No one has been reporting anything about the free-agency status of Vikings quarterback Teddy Bridgewater. Primarily because there’s nothing to report. Primarily because no one is saying anything about it.
Here’s the issue: The Collective Bargaining Agreement plainly states that, when a player in the final year of his contract is physically unable to perform as of the sixth game of the season, the contract tolls for a year. This language applies to Bridgewater, who tore an ACL in August 2016, missed all of that season on injured reserve, and then missed the first six games of 2017 while on the PUP list.
If tolling applies, Bridgewater will be under contract for 2018, at the same $1.3 million salary he received in 2017.
In the days prior to the Super Bowl, Vikings G.M. Rick Spielman characterized the issue as a league matter, and for good reason. The Vikings don’t want to be perceived, by their fans or their players, as sticking it to Bridgewater, who remains universally beloved in and out of the locker room.
When asked recently a general question about the procedures and protocols that would be utilized to toll the contract and then to challenge it (which is what Bridgewater would do), NFL spokesman Brian McCarthy said this: “Will let you know when we have something.”
From the union’s perspective, there’s also no real clarity, primarily because there’s no clear procedure for dealing with a situation that rarely arises. It’s possible that the NFL/Vikings could sit on the issue until the end of the league year, announce that the contract has tolled, and force Bridgewater to launch the process of fighting the issue as the market for his services otherwise opens.
Absent an effort by the NFL Players Association or Bridgewater to force the issue (which hasn’t started yet), the cloud will linger over Bridgewater’s looming free agency until the team or the league make a move.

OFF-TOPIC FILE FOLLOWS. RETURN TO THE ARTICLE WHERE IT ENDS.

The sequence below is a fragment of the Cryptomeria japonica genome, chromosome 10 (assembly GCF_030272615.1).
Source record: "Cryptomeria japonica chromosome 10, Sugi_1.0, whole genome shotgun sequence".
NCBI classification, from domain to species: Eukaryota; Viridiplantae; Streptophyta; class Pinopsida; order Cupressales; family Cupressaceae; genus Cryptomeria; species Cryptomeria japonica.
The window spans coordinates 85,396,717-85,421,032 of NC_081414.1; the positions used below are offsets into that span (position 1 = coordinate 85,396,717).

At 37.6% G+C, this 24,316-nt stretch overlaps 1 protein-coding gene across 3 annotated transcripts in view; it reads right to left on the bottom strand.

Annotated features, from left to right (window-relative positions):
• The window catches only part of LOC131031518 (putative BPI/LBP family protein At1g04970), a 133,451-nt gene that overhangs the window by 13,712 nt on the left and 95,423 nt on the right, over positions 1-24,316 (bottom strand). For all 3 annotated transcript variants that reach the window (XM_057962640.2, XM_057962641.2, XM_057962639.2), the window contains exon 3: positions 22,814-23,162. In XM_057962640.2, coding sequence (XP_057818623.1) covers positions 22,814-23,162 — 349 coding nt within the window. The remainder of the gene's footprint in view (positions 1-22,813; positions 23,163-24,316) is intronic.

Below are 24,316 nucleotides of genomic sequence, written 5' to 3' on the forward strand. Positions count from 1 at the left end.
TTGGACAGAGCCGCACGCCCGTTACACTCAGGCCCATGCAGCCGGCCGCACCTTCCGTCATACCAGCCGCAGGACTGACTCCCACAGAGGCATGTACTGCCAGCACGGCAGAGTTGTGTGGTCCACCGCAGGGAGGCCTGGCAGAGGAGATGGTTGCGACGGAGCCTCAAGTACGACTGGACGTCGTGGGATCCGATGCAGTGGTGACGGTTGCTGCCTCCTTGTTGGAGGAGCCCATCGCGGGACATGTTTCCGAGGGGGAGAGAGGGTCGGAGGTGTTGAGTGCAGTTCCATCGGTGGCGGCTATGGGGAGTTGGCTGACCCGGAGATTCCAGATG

The current thinking is that the team and the league likely won’t do it. Apart from a threshold argument that past precedent makes tolling applicable only if the player misses the entire season (despite what the CBA says), Bridgewater and the NFLPA probably would attempt to show that Bridgewater was healthy enough to be cleared to play as of Week One, making his placement on the PUP list at the opening of the season improper.
If that sounds familiar, it should. Last week, an arbitrator found that the Bengals improperly placed quarterback A.J. McCarron on the non-football injury list as of Week One of the 2014 season, clearing his path to unrestricted free agency. The league, which rarely loses legal matters, may not have the appetite to risk losing another one so quickly, especially if there’s any doubt regarding the manner in which an arbitrator would view the documents and testimony of the doctor who decided not to clear Bridgewater, allowing them to essentially stash him while carrying only Sam Bradford and Case Keenum on the 53-man roster to start the season.
Currently, Bradford and Keenum are due to become unrestricted free agents. Whether Bridgewater joins them may be determined not by any specific action, but by inaction that lingers for the next 18 days.